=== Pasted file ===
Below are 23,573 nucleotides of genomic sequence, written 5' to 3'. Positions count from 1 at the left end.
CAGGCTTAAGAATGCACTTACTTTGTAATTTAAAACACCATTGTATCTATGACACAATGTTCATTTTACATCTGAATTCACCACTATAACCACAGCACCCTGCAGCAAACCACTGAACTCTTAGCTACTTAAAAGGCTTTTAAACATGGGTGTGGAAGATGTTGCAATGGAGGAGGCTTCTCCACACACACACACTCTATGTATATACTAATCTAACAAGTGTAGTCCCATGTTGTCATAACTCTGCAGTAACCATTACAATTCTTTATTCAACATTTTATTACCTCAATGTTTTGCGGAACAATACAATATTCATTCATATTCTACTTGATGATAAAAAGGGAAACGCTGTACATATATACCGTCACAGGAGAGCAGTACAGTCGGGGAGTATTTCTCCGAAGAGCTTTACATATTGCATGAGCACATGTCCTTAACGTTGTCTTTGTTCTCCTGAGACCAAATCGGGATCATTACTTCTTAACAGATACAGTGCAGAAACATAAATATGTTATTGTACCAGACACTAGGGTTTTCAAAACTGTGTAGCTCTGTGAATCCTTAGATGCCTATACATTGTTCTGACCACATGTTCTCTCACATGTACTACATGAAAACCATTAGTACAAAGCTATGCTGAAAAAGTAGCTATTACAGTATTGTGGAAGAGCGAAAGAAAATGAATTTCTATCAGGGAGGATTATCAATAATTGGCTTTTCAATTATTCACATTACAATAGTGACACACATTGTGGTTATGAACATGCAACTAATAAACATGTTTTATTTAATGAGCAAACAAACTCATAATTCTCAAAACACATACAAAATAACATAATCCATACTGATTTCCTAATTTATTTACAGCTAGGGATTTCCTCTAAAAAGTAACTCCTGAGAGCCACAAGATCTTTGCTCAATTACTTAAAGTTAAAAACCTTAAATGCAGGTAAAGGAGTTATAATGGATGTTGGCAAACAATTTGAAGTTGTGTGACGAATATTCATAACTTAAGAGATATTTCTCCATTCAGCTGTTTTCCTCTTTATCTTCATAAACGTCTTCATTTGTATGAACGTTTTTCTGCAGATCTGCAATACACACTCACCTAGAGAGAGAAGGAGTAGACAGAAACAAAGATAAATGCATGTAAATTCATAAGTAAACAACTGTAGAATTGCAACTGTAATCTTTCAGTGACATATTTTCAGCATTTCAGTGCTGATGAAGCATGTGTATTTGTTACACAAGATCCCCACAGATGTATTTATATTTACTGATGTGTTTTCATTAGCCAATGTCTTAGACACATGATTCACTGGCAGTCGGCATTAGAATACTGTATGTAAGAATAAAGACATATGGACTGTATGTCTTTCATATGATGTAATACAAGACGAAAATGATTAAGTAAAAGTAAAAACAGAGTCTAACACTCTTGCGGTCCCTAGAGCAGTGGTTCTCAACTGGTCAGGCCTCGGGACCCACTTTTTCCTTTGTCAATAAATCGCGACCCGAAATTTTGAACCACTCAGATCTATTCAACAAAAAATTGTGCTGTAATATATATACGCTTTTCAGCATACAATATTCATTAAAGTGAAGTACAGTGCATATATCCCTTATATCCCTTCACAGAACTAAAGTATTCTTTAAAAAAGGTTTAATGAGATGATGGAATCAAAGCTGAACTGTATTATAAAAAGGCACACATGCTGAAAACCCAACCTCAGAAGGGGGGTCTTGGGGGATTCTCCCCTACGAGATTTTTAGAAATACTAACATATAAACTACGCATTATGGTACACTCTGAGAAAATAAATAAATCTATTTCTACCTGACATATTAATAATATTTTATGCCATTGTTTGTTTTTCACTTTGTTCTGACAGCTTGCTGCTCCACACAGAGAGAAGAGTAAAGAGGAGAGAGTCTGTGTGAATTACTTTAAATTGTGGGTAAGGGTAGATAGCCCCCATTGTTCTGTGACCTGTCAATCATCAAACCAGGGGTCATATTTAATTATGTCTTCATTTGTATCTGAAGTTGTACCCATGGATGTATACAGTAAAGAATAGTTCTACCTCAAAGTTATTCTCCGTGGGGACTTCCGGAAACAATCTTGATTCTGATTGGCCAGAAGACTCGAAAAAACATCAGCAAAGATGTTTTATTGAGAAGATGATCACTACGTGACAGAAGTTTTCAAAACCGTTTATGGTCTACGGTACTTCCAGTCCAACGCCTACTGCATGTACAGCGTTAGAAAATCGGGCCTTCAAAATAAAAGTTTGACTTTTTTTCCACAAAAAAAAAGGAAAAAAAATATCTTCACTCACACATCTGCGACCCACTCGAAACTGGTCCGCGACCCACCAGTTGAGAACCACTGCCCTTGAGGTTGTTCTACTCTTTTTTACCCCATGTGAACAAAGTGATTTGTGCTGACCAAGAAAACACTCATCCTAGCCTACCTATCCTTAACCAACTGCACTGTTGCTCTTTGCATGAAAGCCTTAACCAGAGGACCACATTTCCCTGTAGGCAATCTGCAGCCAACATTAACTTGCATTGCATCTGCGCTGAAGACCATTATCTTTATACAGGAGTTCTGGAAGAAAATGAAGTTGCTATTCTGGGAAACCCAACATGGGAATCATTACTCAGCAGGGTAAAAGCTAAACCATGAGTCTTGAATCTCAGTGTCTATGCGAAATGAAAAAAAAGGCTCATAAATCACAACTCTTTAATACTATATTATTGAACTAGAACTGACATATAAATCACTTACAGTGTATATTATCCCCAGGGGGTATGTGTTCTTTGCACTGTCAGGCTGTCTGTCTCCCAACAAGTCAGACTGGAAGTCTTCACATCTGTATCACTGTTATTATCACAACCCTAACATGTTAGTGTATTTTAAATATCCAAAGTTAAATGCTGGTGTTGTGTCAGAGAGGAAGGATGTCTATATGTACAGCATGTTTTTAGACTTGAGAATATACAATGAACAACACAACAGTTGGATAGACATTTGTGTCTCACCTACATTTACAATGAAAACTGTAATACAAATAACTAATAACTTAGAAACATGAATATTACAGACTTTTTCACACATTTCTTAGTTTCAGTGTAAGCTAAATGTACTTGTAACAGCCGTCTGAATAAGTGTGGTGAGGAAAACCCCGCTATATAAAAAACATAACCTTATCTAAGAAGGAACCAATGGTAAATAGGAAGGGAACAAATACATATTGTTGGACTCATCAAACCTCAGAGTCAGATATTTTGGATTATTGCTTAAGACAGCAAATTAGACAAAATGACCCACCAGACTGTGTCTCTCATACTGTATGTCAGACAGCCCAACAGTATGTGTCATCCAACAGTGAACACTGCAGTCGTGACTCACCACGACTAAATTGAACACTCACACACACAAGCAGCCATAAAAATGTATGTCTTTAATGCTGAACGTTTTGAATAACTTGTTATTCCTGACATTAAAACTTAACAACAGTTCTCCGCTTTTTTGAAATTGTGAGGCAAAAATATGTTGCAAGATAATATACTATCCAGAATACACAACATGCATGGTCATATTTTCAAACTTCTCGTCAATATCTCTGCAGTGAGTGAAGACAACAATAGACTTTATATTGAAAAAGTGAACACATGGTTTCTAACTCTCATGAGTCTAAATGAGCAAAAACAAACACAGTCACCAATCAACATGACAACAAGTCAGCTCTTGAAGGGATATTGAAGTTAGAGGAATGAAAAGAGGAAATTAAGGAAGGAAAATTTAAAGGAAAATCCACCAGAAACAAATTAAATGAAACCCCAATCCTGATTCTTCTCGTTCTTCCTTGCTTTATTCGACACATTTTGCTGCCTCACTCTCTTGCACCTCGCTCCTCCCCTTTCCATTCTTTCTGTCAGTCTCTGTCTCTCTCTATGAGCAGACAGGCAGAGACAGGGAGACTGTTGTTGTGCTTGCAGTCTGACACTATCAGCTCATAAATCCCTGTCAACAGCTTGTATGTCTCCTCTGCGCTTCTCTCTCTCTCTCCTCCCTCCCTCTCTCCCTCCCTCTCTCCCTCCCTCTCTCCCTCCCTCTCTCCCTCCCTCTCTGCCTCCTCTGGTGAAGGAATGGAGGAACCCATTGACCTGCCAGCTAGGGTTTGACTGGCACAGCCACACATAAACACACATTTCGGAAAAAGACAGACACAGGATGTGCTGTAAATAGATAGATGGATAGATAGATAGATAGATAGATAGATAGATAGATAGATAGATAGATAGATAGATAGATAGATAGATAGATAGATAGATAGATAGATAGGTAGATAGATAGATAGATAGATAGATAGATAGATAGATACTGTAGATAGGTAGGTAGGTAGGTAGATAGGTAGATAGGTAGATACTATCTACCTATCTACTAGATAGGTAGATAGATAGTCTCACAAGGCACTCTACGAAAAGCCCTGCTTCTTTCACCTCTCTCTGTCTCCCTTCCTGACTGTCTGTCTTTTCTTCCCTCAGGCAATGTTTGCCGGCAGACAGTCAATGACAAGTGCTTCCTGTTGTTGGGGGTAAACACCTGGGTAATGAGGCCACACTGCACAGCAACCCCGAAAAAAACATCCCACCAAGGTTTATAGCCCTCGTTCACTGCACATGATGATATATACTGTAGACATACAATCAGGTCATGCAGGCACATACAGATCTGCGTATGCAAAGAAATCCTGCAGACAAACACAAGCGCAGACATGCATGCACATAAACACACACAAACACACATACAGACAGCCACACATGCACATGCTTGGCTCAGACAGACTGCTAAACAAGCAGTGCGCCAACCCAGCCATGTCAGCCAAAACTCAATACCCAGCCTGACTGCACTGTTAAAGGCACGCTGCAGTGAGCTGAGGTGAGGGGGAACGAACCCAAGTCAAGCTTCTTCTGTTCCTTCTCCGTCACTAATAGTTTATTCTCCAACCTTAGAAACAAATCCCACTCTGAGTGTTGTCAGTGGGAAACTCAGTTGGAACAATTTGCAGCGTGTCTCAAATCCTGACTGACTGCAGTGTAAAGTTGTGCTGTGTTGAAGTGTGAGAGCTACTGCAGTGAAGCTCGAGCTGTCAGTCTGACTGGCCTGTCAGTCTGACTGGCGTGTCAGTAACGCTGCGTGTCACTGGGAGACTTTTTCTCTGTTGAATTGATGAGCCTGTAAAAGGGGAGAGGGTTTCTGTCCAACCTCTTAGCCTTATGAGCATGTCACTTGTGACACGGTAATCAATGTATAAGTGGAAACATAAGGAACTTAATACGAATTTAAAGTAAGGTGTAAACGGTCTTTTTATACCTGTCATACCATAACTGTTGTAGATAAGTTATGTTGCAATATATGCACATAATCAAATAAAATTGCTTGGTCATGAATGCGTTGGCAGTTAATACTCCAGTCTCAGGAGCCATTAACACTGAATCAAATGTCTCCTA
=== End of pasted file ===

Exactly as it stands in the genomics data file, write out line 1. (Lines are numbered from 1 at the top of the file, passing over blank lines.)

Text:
Below are 23,573 nucleotides of genomic sequence, written 5' to 3'. Positions count from 1 at the left end.